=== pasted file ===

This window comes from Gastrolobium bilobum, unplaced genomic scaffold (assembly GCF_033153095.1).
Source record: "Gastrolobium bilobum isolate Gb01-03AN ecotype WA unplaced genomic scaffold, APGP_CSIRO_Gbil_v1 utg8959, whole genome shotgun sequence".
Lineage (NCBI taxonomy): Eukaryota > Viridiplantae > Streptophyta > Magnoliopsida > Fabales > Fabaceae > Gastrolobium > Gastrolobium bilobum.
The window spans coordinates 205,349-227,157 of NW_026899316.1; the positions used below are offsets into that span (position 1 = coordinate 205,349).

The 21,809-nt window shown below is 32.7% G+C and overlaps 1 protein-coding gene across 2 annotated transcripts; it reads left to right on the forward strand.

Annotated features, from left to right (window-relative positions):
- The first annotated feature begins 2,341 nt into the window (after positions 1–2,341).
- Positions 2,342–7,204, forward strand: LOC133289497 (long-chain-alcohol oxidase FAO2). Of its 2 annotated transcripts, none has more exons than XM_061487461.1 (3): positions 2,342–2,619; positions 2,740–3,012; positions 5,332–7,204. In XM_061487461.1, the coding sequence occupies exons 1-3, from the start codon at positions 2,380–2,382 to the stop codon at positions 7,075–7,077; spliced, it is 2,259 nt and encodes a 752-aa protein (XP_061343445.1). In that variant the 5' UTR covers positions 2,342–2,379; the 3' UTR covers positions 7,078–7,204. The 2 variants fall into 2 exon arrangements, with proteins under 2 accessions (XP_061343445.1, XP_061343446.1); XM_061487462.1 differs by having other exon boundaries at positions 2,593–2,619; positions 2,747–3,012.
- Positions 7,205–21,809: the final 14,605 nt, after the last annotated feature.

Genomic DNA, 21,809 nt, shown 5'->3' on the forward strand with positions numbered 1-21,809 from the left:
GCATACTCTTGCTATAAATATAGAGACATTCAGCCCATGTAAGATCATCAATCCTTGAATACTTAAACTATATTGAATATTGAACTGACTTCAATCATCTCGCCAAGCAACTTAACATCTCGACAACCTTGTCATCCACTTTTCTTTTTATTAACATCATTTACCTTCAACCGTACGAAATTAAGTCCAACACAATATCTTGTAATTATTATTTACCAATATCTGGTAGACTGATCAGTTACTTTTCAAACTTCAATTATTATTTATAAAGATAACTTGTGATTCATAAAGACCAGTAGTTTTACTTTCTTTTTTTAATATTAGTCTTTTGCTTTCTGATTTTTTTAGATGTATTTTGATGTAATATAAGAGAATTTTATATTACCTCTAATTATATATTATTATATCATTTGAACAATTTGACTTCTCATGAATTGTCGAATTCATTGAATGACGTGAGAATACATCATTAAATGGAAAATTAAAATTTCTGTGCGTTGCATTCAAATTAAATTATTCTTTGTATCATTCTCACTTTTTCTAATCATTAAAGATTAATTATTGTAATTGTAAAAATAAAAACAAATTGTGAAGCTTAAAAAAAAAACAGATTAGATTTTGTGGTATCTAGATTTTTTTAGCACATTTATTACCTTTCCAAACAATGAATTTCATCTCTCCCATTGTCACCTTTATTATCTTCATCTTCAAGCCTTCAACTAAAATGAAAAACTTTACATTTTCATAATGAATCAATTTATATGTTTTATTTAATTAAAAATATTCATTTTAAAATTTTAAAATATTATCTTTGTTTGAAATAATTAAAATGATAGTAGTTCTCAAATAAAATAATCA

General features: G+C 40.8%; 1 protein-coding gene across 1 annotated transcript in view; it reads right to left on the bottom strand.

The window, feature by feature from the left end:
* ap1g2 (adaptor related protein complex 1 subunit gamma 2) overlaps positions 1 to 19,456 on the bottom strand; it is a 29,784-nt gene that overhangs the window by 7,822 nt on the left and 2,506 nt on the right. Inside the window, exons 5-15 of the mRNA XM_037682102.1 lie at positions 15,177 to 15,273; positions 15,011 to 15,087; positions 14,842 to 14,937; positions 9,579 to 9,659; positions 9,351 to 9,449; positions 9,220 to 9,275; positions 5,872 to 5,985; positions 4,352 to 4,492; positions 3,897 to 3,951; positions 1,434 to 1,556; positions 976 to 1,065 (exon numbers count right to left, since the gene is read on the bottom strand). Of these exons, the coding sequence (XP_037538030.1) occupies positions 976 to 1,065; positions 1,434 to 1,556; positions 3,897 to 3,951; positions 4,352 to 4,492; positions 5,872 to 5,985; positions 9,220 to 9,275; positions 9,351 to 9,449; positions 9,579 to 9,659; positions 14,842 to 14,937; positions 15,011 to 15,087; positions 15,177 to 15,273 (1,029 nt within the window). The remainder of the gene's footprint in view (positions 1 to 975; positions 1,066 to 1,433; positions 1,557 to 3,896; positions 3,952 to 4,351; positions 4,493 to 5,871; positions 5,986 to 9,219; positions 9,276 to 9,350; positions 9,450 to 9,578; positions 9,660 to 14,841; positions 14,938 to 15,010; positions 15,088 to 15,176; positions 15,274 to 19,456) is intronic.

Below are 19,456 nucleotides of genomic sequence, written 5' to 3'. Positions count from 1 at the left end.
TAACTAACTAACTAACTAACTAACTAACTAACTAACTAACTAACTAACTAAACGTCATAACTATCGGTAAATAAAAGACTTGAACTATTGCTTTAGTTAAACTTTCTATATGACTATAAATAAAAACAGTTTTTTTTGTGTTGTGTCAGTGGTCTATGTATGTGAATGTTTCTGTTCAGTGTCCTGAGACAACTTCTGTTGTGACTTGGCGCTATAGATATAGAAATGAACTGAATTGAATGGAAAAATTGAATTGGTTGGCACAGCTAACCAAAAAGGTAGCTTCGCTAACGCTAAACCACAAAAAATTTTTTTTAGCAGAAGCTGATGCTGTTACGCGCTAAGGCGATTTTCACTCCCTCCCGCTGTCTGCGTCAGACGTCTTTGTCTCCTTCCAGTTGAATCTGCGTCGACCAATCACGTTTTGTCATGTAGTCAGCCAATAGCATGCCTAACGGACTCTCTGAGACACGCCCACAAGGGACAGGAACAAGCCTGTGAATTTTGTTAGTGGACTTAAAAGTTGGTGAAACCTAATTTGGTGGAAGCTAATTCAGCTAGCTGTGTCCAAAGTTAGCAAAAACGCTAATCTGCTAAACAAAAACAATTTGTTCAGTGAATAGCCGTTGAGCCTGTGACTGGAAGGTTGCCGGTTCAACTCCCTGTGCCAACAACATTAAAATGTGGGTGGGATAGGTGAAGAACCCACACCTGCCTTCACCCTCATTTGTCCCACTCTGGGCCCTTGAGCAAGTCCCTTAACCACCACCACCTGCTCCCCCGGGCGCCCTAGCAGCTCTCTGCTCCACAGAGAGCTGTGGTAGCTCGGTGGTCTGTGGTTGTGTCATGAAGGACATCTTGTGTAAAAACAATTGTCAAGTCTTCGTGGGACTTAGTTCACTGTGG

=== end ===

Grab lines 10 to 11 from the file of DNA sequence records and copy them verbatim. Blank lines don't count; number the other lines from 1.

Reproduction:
Genomic DNA, 21,809 nt, shown 5'->3' on the forward strand with positions numbered 1-21,809 from the left:
GCATACTCTTGCTATAAATATAGAGACATTCAGCCCATGTAAGATCATCAATCCTTGAATACTTAAACTATATTGAATATTGAACTGACTTCAATCATCTCGCCAAGCAACTTAACATCTCGACAACCTTGTCATCCACTTTTCTTTTTATTAACATCATTTACCTTCAACCGTACGAAATTAAGTCCAACACAATATCTTGTAATTATTATTTACCAATATCTGGTAGACTGATCAGTTACTTTTCAAACTTCAATTATTATTTATAAAGATAACTTGTGATTCATAAAGACCAGTAGTTTTACTTTCTTTTTTTAATATTAGTCTTTTGCTTTCTGATTTTTTTAGATGTATTTTGATGTAATATAAGAGAATTTTATATTACCTCTAATTATATATTATTATATCATTTGAACAATTTGACTTCTCATGAATTGTCGAATTCATTGAATGACGTGAGAATACATCATTAAATGGAAAATTAAAATTTCTGTGCGTTGCATTCAAATTAAATTATTCTTTGTATCATTCTCACTTTTTCTAATCATTAAAGATTAATTATTGTAATTGTAAAAATAAAAACAAATTGTGAAGCTTAAAAAAAAAACAGATTAGATTTTGTGGTATCTAGATTTTTTTAGCACATTTATTACCTTTCCAAACAATGAATTTCATCTCTCCCATTGTCACCTTTATTATCTTCATCTTCAAGCCTTCAACTAAAATGAAAAACTTTACATTTTCATAATGAATCAATTTATATGTTTTATTTAATTAAAAATATTCATTTTAAAATTTTAAAATATTATCTTTGTTTGAAATAATTAAAATGATAGTAGTTCTCAAATAAAATAATCA